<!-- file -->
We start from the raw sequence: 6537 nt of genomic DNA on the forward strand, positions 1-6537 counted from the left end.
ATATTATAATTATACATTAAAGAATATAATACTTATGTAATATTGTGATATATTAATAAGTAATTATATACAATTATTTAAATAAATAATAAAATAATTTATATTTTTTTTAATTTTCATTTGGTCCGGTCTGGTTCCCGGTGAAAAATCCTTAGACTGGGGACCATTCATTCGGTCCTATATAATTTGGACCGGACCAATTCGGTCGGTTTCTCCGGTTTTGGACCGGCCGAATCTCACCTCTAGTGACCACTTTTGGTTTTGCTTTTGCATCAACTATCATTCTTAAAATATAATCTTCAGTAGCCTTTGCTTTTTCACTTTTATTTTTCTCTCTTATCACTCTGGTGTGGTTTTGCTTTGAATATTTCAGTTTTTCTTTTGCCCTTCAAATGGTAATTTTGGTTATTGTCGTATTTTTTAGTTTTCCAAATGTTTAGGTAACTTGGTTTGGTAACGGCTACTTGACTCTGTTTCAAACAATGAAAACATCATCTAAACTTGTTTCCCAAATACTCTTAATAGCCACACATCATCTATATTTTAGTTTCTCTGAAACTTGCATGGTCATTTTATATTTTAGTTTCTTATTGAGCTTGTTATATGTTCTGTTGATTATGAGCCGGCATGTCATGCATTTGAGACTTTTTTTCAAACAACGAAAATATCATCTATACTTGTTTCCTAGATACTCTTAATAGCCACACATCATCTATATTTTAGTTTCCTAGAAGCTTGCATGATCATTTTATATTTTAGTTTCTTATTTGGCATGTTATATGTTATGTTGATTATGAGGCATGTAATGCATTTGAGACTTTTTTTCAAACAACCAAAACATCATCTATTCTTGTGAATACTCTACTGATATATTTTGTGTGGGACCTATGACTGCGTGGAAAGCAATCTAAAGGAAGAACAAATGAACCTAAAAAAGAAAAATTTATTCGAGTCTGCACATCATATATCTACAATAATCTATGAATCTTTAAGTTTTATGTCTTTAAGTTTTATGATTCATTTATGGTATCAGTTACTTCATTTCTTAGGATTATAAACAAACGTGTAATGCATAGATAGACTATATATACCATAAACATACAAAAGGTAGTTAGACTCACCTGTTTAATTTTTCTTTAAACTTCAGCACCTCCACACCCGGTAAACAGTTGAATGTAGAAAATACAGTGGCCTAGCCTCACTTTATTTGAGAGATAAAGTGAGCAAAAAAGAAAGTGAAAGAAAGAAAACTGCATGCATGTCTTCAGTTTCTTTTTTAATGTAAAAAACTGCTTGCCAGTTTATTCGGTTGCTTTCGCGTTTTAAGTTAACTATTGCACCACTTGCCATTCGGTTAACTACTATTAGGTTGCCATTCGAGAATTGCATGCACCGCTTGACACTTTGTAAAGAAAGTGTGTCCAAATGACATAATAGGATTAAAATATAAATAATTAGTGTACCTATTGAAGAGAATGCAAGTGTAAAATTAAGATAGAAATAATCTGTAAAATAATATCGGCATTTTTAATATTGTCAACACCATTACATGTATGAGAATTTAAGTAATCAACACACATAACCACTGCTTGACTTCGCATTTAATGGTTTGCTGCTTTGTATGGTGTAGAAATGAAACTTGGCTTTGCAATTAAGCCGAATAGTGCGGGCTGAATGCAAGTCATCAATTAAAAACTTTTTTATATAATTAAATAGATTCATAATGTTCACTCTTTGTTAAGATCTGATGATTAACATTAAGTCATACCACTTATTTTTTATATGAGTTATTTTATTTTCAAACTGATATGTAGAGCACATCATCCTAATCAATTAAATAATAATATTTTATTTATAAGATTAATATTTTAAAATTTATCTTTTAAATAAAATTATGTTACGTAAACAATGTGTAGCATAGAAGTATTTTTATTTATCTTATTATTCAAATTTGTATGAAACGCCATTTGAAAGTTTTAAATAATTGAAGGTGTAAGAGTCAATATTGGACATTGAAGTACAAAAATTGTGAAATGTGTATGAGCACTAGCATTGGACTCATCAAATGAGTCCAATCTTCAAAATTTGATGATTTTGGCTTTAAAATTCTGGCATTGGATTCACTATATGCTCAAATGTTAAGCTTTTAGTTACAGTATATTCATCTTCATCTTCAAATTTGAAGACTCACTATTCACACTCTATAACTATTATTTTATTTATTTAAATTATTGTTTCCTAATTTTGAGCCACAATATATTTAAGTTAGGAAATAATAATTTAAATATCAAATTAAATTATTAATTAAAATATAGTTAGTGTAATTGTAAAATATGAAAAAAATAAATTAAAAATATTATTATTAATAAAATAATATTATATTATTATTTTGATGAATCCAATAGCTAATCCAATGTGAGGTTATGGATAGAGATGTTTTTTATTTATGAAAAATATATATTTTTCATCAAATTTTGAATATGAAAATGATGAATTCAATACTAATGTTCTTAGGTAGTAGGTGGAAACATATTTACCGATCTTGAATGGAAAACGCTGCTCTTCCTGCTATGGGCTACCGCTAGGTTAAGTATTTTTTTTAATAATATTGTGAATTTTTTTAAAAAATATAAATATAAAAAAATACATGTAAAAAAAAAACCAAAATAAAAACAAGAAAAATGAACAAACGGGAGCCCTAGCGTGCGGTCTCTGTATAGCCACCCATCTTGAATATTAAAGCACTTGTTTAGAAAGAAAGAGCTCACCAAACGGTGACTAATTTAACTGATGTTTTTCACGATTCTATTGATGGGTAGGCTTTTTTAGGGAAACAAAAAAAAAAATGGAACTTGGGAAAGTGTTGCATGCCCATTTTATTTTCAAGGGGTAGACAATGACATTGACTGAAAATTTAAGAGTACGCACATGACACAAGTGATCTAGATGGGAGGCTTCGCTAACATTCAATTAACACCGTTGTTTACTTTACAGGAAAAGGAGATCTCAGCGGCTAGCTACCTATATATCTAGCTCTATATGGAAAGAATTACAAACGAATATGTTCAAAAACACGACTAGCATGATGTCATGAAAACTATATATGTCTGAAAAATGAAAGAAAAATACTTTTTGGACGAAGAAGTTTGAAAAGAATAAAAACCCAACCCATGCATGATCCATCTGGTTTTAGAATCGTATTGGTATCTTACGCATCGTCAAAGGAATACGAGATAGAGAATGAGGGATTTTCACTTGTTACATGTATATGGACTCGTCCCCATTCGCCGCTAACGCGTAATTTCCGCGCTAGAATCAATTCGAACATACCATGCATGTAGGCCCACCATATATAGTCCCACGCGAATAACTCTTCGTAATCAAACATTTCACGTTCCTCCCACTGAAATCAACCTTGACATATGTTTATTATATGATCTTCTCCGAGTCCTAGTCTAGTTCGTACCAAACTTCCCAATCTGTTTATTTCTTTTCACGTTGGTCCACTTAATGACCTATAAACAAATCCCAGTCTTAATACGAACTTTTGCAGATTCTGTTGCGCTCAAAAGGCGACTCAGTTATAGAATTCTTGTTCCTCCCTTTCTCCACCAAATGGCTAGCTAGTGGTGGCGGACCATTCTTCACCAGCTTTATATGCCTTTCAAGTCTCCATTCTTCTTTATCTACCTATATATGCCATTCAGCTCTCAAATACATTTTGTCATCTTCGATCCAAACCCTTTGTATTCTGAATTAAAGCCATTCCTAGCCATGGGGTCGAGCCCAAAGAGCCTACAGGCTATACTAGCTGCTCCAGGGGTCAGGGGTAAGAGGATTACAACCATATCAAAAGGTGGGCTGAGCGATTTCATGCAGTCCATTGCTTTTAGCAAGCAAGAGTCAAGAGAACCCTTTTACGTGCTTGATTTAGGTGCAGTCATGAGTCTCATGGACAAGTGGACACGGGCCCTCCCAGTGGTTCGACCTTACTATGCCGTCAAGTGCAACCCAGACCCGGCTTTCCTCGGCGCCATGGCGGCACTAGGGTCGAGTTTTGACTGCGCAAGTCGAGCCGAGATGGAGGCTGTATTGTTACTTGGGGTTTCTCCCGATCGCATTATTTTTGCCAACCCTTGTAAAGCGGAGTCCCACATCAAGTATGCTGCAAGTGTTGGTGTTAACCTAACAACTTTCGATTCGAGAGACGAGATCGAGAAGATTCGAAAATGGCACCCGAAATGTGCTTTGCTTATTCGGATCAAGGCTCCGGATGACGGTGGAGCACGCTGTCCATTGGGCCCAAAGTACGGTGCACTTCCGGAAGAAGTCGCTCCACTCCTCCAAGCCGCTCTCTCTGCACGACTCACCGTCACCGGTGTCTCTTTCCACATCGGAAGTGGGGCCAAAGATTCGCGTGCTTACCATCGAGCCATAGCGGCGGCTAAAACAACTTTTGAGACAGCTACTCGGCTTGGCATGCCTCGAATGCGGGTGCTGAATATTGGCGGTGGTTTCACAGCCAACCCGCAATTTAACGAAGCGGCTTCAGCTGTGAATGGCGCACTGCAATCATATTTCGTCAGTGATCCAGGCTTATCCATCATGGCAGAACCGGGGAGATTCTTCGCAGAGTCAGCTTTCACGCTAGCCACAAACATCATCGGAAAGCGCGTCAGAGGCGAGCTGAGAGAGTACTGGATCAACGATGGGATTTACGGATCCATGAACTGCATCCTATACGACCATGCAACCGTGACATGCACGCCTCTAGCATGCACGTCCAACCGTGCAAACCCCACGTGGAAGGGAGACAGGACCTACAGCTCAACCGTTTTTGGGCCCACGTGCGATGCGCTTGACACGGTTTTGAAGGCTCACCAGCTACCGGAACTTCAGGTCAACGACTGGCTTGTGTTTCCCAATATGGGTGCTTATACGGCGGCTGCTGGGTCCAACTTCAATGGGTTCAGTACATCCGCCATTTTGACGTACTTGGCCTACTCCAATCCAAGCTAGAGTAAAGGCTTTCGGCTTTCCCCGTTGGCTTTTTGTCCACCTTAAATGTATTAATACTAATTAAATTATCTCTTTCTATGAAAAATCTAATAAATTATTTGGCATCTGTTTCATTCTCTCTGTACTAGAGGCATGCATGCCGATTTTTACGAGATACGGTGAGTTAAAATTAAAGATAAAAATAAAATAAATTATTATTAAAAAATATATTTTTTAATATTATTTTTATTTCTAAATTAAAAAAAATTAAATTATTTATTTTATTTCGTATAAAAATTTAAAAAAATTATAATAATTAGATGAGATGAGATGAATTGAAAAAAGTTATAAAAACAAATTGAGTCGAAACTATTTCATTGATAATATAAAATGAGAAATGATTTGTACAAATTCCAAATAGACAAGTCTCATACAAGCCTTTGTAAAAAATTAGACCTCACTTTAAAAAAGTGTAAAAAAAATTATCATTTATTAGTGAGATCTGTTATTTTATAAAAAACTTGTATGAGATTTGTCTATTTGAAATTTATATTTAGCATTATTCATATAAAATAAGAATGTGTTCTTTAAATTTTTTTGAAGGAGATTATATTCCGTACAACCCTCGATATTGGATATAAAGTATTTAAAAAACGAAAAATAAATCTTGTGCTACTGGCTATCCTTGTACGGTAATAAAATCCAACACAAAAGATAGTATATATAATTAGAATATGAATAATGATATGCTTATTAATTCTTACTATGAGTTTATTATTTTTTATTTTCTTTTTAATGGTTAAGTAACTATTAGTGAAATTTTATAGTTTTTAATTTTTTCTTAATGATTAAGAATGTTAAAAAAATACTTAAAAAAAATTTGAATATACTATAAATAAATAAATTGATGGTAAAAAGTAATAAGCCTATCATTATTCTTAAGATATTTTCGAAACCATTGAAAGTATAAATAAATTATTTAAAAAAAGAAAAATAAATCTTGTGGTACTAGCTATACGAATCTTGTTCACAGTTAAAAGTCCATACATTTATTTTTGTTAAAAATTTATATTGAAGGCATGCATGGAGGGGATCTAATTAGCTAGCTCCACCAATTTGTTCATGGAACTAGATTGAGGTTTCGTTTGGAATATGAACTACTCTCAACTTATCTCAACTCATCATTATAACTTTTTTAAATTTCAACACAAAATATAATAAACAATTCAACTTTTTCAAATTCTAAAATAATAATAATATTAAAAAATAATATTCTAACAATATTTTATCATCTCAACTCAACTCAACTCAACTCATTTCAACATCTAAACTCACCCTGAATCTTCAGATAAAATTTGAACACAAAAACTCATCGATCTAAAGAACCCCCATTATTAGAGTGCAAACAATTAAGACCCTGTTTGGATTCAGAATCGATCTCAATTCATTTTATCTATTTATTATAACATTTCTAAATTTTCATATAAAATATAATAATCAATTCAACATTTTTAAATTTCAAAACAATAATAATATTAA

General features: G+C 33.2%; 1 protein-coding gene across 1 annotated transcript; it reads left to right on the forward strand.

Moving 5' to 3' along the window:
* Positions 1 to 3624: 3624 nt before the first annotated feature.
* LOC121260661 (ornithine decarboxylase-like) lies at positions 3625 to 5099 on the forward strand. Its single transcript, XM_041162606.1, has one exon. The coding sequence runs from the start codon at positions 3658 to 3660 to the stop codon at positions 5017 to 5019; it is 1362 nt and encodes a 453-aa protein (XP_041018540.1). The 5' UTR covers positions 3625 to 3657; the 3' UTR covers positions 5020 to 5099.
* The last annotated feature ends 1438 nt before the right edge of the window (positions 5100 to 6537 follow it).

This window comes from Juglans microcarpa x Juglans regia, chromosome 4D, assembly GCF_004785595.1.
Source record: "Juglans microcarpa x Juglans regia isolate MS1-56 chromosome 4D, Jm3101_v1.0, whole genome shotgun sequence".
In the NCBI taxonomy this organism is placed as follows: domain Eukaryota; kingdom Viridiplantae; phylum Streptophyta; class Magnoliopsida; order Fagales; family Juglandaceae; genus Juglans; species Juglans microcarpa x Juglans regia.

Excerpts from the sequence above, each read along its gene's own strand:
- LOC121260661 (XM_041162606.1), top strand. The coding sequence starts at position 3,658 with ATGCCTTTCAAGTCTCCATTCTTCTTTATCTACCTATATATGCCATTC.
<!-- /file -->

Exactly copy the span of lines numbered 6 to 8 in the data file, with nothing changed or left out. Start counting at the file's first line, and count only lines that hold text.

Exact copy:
* LOC121260661 (ornithine decarboxylase-like) lies at positions 3625 to 5099 on the forward strand. Its single transcript, XM_041162606.1, has one exon. The coding sequence runs from the start codon at positions 3658 to 3660 to the stop codon at positions 5017 to 5019; it is 1362 nt and encodes a 453-aa protein (XP_041018540.1). The 5' UTR covers positions 3625 to 3657; the 3' UTR covers positions 5020 to 5099.
* The last annotated feature ends 1438 nt before the right edge of the window (positions 5100 to 6537 follow it).

This window comes from Juglans microcarpa x Juglans regia, chromosome 4D, assembly GCF_004785595.1.